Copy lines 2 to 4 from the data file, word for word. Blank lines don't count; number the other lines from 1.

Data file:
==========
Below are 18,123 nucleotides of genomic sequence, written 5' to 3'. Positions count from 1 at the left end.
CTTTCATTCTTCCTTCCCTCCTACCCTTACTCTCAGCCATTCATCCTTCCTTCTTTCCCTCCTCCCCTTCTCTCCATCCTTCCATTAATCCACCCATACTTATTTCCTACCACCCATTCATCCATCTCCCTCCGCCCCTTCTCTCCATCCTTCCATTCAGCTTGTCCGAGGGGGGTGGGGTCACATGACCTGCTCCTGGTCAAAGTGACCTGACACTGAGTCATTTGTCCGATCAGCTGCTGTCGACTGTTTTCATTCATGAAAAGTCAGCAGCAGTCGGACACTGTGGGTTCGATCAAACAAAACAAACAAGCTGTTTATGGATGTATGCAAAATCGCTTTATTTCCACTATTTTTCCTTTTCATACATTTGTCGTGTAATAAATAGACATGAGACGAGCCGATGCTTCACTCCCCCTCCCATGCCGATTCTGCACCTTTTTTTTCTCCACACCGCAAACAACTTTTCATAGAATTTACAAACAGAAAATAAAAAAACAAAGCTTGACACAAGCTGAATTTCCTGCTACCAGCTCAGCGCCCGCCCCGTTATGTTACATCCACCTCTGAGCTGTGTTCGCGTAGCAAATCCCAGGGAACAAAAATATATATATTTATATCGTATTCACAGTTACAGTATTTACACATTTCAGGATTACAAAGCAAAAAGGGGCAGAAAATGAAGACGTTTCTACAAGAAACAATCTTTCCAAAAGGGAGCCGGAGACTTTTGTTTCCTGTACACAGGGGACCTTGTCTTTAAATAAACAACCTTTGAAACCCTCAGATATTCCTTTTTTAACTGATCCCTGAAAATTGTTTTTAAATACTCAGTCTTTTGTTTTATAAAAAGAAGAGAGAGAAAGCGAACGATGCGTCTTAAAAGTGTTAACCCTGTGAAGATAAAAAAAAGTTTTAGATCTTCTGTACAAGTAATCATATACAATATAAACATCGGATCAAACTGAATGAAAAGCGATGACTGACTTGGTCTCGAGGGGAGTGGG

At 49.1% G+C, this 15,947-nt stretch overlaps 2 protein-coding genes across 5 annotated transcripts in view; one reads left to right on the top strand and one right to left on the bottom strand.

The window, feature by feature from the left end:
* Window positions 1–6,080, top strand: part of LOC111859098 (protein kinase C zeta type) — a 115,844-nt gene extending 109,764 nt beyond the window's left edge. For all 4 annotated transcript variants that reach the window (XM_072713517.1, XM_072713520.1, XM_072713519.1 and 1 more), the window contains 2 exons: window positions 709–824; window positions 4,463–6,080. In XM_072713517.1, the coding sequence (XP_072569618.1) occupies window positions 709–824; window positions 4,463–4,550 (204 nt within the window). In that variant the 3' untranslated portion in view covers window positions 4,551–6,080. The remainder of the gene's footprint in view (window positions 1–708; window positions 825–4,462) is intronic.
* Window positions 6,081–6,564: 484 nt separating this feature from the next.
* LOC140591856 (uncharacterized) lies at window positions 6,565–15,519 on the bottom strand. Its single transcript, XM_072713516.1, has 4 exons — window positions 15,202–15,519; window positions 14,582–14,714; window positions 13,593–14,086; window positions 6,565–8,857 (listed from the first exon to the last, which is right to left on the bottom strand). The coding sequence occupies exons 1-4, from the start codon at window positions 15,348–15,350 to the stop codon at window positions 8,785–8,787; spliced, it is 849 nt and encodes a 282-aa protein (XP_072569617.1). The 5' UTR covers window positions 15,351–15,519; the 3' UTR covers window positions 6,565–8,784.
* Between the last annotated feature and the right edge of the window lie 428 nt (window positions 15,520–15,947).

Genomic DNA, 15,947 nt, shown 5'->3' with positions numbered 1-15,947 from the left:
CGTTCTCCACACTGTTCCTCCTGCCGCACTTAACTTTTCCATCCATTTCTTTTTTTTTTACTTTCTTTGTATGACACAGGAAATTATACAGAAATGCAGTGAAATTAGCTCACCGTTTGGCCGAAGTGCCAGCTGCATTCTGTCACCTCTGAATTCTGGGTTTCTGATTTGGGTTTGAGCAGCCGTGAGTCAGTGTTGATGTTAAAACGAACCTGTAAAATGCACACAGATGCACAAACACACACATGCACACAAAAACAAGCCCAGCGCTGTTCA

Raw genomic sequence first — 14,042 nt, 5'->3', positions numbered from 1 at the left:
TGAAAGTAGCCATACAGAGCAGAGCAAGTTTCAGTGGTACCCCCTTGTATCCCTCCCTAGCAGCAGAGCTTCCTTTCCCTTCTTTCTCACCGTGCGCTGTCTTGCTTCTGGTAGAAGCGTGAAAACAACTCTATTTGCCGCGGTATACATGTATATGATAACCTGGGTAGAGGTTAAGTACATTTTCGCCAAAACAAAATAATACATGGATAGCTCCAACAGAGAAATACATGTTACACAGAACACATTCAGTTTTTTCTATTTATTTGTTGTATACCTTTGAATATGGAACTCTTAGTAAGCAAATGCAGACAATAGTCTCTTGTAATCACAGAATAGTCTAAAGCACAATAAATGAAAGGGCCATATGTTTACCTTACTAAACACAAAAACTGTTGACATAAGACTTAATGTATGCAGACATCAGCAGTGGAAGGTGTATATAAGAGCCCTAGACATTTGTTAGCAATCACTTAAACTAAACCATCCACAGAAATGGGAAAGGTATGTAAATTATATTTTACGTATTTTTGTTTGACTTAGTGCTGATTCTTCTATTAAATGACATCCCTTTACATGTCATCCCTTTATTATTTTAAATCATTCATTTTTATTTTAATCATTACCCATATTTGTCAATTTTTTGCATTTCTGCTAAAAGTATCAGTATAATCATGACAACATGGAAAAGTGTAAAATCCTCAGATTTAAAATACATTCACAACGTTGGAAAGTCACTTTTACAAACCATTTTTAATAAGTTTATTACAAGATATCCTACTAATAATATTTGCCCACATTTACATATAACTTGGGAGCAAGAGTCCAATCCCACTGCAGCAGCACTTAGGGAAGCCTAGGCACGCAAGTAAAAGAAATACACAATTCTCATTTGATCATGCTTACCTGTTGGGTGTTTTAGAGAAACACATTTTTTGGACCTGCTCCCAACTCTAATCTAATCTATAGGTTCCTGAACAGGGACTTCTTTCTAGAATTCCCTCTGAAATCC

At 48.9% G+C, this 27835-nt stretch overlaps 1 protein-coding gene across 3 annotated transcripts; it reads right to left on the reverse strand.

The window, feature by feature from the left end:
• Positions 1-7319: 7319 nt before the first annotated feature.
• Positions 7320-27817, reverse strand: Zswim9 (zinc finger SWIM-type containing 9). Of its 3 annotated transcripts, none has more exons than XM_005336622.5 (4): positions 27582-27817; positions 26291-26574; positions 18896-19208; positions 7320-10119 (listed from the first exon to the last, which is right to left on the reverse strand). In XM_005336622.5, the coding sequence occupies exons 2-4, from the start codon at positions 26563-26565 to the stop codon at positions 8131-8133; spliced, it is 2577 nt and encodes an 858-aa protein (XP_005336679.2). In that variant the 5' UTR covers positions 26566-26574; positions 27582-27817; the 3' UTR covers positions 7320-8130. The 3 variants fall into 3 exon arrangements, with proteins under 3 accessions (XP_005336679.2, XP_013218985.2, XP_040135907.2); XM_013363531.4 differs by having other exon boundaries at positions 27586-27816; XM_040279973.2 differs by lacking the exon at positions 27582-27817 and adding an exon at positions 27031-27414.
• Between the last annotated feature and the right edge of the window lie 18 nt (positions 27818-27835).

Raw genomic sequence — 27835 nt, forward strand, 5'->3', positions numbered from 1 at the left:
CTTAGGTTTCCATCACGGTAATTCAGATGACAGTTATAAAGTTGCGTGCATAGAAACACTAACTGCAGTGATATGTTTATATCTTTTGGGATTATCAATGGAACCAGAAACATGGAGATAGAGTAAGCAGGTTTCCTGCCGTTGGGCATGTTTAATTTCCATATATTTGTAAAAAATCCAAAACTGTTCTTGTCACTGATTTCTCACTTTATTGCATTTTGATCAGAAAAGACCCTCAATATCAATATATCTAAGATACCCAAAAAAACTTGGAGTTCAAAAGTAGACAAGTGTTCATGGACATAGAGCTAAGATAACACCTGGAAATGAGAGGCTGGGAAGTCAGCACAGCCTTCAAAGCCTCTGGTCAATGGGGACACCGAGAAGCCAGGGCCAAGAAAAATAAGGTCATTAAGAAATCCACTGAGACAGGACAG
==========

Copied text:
CTTTCATTCTTCCTTCCCTCCTACCCTTACTCTCAGCCATTCATCCTTCCTTCTTTCCCTCCTCCCCTTCTCTCCATCCTTCCATTAATCCACCCATACTTATTTCCTACCACCCATTCATCCATCTCCCTCCGCCCCTTCTCTCCATCCTTCCATTCAGCTTGTCCGAGGGGGGTGGGGTCACATGACCTGCTCCTGGTCAAAGTGACCTGACACTGAGTCATTTGTCCGATCAGCTGCTGTCGACTGTTTTCATTCATGAAAAGTCAGCAGCAGTCGGACACTGTGGGTTCGATCAAACAAAACAAACAAGCTGTTTATGGATGTATGCAAAATCGCTTTATTTCCACTATTTTTCCTTTTCATACATTTGTCGTGTAATAAATAGACATGAGACGAGCCGATGCTTCACTCCCCCTCCCATGCCGATTCTGCACCTTTTTTTTCTCCACACCGCAAACAACTTTTCATAGAATTTACAAACAGAAAATAAAAAAACAAAGCTTGACACAAGCTGAATTTCCTGCTACCAGCTCAGCGCCCGCCCCGTTATGTTACATCCACCTCTGAGCTGTGTTCGCGTAGCAAATCCCAGGGAACAAAAATATATATATTTATATCGTATTCACAGTTACAGTATTTACACATTTCAGGATTACAAAGCAAAAAGGGGCAGAAAATGAAGACGTTTCTACAAGAAACAATCTTTCCAAAAGGGAGCCGGAGACTTTTGTTTCCTGTACACAGGGGACCTTGTCTTTAAATAAACAACCTTTGAAACCCTCAGATATTCCTTTTTTAACTGATCCCTGAAAATTGTTTTTAAATACTCAGTCTTTTGTTTTATAAAAAGAAGAGAGAGAAAGCGAACGATGCGTCTTAAAAGTGTTAACCCTGTGAAGATAAAAAAAAGTTTTAGATCTTCTGTACAAGTAATCATATACAATATAAACATCGGATCAAACTGAATGAAAAGCGATGACTGACTTGGTCTCGAGGGGAGTGGG

At 49.1% G+C, this 15,947-nt stretch overlaps 2 protein-coding genes across 5 annotated transcripts in view; one reads left to right on the top strand and one right to left on the bottom strand.

The window, feature by feature from the left end: